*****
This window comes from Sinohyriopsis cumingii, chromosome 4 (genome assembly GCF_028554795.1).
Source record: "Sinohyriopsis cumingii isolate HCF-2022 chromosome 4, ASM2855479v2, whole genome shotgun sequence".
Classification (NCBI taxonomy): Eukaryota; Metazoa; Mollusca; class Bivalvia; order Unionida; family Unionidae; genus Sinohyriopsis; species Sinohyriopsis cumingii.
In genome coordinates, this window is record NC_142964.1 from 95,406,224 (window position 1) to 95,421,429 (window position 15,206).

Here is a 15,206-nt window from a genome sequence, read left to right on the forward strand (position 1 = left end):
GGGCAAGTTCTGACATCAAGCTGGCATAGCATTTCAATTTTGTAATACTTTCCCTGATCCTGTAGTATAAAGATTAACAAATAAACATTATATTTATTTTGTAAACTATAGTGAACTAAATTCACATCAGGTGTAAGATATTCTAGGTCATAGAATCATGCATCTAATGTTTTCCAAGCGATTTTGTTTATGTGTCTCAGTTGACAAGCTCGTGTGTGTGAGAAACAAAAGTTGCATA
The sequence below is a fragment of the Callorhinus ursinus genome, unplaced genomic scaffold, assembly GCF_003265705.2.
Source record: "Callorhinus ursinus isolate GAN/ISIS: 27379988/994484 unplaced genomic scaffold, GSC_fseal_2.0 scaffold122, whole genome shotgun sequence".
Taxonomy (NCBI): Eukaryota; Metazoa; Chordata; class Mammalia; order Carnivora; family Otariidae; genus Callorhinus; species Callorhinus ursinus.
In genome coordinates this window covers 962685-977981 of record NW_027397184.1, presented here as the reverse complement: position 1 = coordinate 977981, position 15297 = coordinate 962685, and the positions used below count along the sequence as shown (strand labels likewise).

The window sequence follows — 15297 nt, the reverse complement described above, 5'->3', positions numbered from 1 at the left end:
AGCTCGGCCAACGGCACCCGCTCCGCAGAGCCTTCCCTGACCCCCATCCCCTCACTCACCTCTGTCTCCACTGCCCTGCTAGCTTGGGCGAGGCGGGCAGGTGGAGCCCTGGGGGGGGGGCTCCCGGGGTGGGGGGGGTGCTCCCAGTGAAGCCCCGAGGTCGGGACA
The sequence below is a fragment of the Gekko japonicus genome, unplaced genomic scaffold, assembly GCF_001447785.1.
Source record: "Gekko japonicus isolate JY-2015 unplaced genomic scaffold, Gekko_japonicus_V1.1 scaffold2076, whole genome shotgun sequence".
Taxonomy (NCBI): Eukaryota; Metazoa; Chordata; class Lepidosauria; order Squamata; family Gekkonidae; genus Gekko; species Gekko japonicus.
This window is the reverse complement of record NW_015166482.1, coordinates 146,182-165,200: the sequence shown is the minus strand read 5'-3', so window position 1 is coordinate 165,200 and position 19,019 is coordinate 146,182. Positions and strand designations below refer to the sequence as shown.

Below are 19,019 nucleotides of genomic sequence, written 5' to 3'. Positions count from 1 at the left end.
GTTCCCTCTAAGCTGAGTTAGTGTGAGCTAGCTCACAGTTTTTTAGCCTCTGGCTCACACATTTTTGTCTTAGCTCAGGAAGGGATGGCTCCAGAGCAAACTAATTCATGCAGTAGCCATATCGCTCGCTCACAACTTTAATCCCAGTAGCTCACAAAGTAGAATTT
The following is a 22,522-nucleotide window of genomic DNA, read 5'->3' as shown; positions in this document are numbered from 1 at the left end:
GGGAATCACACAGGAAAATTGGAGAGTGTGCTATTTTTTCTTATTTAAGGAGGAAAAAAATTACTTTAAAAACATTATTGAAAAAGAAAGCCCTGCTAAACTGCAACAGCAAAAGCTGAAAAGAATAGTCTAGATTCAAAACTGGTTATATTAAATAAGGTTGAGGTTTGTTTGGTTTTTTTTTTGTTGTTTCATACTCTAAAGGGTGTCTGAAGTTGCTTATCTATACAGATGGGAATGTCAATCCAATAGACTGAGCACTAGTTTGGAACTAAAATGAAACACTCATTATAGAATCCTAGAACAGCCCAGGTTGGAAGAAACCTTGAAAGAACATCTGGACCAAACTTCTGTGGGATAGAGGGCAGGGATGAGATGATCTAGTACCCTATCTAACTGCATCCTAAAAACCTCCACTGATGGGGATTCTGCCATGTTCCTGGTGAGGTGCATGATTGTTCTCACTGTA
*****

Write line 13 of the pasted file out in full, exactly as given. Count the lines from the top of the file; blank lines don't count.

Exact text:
The sequence below is a fragment of the Gekko japonicus genome, unplaced genomic scaffold, assembly GCF_001447785.1.